Amanda Greene is one of our favorite southern artists. We might even co-publish a hot dog book one day… Amanda Greene grew up in Atlanta, GA then traveled west to attend Art Center College of Design in Pasadena, CA (BFA, 1997). She lived in Southern California for seventeen years and returned to Georgia in 2010. Greene’s work has been published in The New York Times, The Oxford American, Garden & Gun Magazine, Aint–Bad Magazine, and featured on The Bitter Southerner and the New York Times LENS blog. She currently lives in Danielsville, GA.
Humid and Tiresome
The following excerpt from Matt McCann’s New York Times LENS blog feature about my work offers insight in to my project;
“She returned to Georgia and, her perspective sharpened by time away, photographed the people, items and texture of the place she wanted to preserve. Junked American cars, hand-painted signs, the grocery store her grandparents took her to were unchanged after decades. That nostalgic pull lends her work and out-of-time quality, so that contemporary flash points – the occasional Confederate flag, for instance – are rare, but the do crop up.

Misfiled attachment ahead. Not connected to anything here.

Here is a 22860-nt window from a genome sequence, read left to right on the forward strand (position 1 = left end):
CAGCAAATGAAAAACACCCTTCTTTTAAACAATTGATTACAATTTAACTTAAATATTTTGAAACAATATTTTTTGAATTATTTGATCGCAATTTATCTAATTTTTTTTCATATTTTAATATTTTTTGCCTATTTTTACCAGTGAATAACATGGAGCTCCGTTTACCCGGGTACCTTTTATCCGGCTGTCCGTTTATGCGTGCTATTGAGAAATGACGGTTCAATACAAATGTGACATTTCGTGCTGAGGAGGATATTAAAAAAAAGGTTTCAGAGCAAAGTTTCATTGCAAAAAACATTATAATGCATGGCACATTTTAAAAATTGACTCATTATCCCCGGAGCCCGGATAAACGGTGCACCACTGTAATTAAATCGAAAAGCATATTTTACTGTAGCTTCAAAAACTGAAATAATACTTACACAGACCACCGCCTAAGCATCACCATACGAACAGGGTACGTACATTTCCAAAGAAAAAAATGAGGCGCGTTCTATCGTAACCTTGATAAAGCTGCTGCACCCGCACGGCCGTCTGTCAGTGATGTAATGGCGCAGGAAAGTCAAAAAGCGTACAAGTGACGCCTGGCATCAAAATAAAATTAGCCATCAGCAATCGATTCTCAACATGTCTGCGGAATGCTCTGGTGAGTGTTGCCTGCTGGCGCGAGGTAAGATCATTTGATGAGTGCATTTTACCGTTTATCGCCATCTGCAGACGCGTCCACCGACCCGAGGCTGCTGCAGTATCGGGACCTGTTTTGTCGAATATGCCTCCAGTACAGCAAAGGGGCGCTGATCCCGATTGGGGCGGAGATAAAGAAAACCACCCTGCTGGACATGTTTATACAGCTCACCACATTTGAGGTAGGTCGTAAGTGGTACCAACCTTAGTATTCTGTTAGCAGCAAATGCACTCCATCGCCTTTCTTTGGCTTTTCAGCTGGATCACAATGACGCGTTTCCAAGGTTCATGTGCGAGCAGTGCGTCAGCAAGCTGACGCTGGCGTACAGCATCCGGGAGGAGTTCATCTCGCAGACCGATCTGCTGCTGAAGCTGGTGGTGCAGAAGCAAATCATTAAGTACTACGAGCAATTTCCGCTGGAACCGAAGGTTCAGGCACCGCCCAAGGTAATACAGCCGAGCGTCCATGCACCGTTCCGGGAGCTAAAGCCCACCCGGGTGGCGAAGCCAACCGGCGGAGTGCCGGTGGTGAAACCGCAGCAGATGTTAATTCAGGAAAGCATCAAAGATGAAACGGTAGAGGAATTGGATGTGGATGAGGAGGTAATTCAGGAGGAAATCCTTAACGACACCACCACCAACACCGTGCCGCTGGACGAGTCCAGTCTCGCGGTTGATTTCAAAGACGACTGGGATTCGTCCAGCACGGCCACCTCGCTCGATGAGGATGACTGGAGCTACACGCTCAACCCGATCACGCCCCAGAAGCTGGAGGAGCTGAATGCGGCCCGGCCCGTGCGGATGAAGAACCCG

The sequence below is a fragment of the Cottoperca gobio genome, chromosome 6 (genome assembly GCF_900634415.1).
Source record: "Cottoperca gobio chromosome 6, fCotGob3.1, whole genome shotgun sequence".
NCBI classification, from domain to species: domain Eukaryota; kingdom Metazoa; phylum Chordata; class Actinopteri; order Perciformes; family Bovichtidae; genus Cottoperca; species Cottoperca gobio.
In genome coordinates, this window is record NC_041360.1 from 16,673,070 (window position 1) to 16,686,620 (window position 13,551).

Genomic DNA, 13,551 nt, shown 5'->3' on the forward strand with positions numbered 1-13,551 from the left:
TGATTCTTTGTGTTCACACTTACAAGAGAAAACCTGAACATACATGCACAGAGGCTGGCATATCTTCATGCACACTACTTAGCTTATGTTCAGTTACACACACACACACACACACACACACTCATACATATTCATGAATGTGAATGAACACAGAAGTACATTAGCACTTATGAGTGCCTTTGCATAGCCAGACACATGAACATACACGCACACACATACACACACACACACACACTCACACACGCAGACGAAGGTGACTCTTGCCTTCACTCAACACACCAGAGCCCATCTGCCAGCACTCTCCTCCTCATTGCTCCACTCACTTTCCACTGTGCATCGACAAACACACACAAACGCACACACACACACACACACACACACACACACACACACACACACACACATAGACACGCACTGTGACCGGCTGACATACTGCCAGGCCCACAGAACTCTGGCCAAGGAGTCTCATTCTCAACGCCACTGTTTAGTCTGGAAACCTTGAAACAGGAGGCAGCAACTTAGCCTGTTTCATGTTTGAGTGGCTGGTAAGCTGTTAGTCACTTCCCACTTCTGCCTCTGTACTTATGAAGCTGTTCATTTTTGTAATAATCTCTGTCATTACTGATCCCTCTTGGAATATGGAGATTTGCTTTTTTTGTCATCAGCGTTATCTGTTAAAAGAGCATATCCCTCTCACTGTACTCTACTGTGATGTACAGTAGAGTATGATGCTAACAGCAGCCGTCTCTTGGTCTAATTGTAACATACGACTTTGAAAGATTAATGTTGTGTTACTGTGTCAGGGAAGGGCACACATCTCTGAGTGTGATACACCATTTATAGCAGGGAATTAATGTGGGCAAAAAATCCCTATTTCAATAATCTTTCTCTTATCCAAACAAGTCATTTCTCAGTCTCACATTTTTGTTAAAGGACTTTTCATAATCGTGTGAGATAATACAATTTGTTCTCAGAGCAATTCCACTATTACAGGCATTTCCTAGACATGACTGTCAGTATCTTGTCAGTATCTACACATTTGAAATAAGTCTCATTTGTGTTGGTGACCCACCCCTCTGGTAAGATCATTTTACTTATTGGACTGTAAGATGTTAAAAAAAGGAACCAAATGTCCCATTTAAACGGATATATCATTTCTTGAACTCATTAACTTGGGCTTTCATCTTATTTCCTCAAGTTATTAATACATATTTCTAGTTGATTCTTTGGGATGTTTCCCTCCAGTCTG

Her work, she insists, isn’t intended to be political. ‘But it is something that has a presence – certainly a visual presence,’ she said.
Largely, however, her personal work connects because she has connected with its subject matter herself in much the same way.
‘That’s something special that people have told me – regular people who aren’t photographers or aren’t in that community – that they felt, looking at my work, it reminded them of riding around in a pickup truck with their grandpa when they were a kid over the summer, or something like that, and I take that as a huge compliment,’ she said. ‘Even if it was just a little moment, of something you saw out the window of a car. That, I think, can be kind of beautiful.'”
To view more of Amanda’s work please visit her website.
2015 Virginia Twinam Smith Purchase Award, Museum of Contemporary Art of Georgia
2017 Hambidge Center Fellow, Rabun Gap, GA